American Warship Sails Near Disputed Islands, Challenging China
By Gordon Lubold in Washington and Jeremy Page in Beijing (Wall Street Journal)
Updated Sept. 30, 2018 3:49 a.m. ET
USS Decatur conducts 10-hour patrol in the South China Sea, sailing within 12 nautical miles of Chinese-held outposts in Spratly island chain
A U.S. Navy warship patrolled near at least two Chinese-held outposts in the disputed Spratly island chain in the South China Sea on Sunday, challenging Beijing’s maritime claims amid growing tensions between the two countries.
The guided-missile destroyer USS Decatur navigated past Gaven and Johnson reefs over the course of a 10-hour patrol in the South China Sea, sailing within 12 nautical miles of both features in what amounts to a freedom of navigation operation, or FONOP.
The two outposts are among seven where China has built heavily fortified artificial islands since 2013, raising fears among its Asian neighbors and in the U.S. that Beijing could use them to enforce its claims to almost all of the South China Sea.
RELATED [ARTICLES IN THE WALL STREET JOURNAL]
South Korean Warship Sails by Disputed South China Sea Islands (Sept. 28, 2018)
China Denies U.S. Navy Ship’s Request for Hong Kong Visit (Sept. 25, 2018)
U.S. Hits Chinese Unit in New Phase of Sanctions on Russia (Sept. 20, 2018)
China Retaliates With Tariffs on $60 Billion of U.S. Goods (Sept. 19, 2018)
Trump Announces New Tariffs on Chinese Imports (Sept. 18, 2018)
China Says British Warship Entered Its Territorial Waters Without Permission (Sept. 6, 2018)
China Protests U.S. Warships in Disputed Waters (May 27, 2018)
U.S. forces operating in the region navigate through international waters regularly and always abide by international law, a U.S. official said, adding that such patrols demonstrate the U.S. will “fly, sail and operate wherever international law allows.”
“That is true in the South China Sea as in other places around the globe,” the official said. “FONOPs are not about any one country, nor are they about making political statements,” the official said.
There was no immediate response from the Chinese government. Beijing says it has “indisputable sovereignty” over all South China Sea islands and their adjacent waters.
Last week, China said the recent flight of American B-52 bombers over the South China Sea was “provocative.” The Pentagon called the flight routine.
The last time the U.S. conducted a freedom of navigation operation in the South China Sea was in May, when two warships—the USS Antietam and USS Higgins—navigated through the Paracel Islands.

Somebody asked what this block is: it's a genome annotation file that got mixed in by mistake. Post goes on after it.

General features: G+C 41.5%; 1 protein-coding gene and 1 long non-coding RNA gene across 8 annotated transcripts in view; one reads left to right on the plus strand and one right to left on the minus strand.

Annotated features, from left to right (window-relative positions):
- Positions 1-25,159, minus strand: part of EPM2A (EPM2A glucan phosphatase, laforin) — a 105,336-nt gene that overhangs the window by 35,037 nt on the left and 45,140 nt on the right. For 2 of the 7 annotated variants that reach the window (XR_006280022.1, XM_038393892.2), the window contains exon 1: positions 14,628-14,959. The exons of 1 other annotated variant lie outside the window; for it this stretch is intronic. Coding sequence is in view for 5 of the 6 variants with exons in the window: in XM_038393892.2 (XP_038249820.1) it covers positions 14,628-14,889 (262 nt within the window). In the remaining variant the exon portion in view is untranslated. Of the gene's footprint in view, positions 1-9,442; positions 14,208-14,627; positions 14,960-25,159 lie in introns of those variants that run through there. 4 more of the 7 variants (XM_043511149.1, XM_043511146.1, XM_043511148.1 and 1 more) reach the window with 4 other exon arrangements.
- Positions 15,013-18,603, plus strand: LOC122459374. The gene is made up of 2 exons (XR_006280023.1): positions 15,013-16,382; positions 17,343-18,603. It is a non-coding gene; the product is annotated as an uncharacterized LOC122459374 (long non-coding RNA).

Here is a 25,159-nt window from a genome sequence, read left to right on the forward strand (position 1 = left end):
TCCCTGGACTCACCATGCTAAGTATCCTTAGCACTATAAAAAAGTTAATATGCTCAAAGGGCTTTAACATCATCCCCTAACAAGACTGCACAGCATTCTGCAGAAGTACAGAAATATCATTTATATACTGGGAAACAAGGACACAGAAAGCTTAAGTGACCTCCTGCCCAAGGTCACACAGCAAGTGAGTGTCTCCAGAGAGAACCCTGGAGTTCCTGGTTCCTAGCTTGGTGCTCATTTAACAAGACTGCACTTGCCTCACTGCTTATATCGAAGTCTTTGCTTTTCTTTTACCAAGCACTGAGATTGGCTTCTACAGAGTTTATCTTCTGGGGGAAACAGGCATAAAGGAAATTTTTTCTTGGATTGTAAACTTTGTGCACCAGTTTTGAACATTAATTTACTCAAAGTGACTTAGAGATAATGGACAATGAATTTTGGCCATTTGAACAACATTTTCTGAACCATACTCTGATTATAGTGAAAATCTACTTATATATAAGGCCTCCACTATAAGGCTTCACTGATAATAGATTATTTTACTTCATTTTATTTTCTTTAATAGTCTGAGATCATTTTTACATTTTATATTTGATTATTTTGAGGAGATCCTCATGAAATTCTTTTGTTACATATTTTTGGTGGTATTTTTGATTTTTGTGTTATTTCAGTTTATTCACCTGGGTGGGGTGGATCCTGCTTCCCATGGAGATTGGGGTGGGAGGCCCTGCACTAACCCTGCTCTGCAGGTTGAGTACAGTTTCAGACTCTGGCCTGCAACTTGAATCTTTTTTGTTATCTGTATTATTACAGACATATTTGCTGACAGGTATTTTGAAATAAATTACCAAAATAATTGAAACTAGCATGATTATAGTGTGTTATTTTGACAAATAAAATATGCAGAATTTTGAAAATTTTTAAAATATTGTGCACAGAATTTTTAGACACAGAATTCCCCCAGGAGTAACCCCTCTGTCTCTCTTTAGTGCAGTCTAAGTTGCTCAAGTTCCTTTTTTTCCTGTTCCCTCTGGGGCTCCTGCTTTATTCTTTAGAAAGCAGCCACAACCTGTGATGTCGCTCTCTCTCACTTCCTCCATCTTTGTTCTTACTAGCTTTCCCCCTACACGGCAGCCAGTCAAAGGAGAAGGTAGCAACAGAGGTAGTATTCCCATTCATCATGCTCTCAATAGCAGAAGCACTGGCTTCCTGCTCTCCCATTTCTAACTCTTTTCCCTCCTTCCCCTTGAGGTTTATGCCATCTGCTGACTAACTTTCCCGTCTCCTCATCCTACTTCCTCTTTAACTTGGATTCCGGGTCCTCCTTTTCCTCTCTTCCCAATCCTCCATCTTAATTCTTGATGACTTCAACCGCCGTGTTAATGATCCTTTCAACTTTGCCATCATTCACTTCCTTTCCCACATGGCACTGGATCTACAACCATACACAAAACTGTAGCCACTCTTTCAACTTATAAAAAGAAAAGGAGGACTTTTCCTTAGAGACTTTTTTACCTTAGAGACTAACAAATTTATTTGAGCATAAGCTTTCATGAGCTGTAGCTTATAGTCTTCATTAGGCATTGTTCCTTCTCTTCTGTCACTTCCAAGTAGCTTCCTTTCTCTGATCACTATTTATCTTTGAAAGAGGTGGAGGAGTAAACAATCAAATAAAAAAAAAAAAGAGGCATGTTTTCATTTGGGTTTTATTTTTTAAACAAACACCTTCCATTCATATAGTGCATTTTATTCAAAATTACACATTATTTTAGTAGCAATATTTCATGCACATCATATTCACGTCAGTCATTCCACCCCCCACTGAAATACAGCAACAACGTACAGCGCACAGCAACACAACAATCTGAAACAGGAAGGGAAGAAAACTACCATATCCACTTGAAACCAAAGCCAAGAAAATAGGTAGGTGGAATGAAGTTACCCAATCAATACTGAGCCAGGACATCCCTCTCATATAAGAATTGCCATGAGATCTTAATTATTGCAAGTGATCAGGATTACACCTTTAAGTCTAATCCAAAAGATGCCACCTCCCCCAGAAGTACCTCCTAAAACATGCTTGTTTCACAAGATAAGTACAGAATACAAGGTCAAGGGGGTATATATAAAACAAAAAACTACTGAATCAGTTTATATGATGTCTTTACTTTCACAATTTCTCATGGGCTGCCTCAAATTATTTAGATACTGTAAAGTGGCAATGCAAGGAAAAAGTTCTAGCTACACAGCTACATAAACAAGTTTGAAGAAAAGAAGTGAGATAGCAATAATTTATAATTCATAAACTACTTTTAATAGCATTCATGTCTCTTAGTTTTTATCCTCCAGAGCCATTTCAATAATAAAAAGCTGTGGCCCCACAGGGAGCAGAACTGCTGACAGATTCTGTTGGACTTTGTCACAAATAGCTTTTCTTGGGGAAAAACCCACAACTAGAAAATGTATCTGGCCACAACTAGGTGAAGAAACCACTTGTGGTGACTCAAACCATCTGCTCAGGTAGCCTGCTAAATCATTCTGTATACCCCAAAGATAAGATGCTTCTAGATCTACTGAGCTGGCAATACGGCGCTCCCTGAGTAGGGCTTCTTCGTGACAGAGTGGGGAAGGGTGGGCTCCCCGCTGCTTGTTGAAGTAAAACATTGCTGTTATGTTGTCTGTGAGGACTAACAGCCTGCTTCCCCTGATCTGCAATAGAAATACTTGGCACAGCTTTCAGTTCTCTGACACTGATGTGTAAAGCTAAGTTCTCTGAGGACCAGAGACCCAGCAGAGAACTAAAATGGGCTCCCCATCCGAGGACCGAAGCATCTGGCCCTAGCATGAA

Such maritime patrols are typically planned weeks in advance. Still, Sunday’s patrol comes amid rising tensions with China.
This month, the State Department imposed sanctions on a Chinese military agency for buying Russian combat aircraft and a surface-to-air missile system.
Notes: Different countries refer to the Paracel Islands, Spratly Islands and Scarborough Shoal by different names. China defines its claim as all waters within a ‘nine-dash’ line, based on a map issued by the Kuomintang government in 1947, but has never published coordinates for its precise location.
That resulted in China formally complaining to U.S. ambassador Terry Branstad and the acting defense attaché, and recalling Beijing’s navy chief, Vice Adm. Shen Jinlong, during a high-level visit to the U.S., canceling a Pentagon meeting with his counterpart, Chief of Naval Operations Adm. John Richardson. China also denied a request from the U.S. Navy for an American warship to schedule a port visit in Hong Kong.
Tension over economic issues between the two countries have been high too. The Trump administration imposed new 10% tariffs on $200 billion worth of Chinese goods last week, which led China to declare tariffs on $60 billion of U.S. goods.
The patrol Sunday follows a series of patrols through those waters from American allies, including a British ship which conducted a freedom of navigation patrol in August in the Paracels, which are controlled by China but claimed by Vietnam and Taiwan. French navy ships navigated through the Spratly Islands in May. This month, a South Korean navy ship sailed close to disputed waters in the South China Sea, but Seoul said the ship was taking refuge during a typhoon and wasn’t challenging China’s claims.
Write to Gordon Lubold at Gordon.Lubold@wsj.com and Jeremy Page at email@example.com
Appeared in the October 1, 2018, print edition as 'U.S. Warship Patrols Disputed Waters.'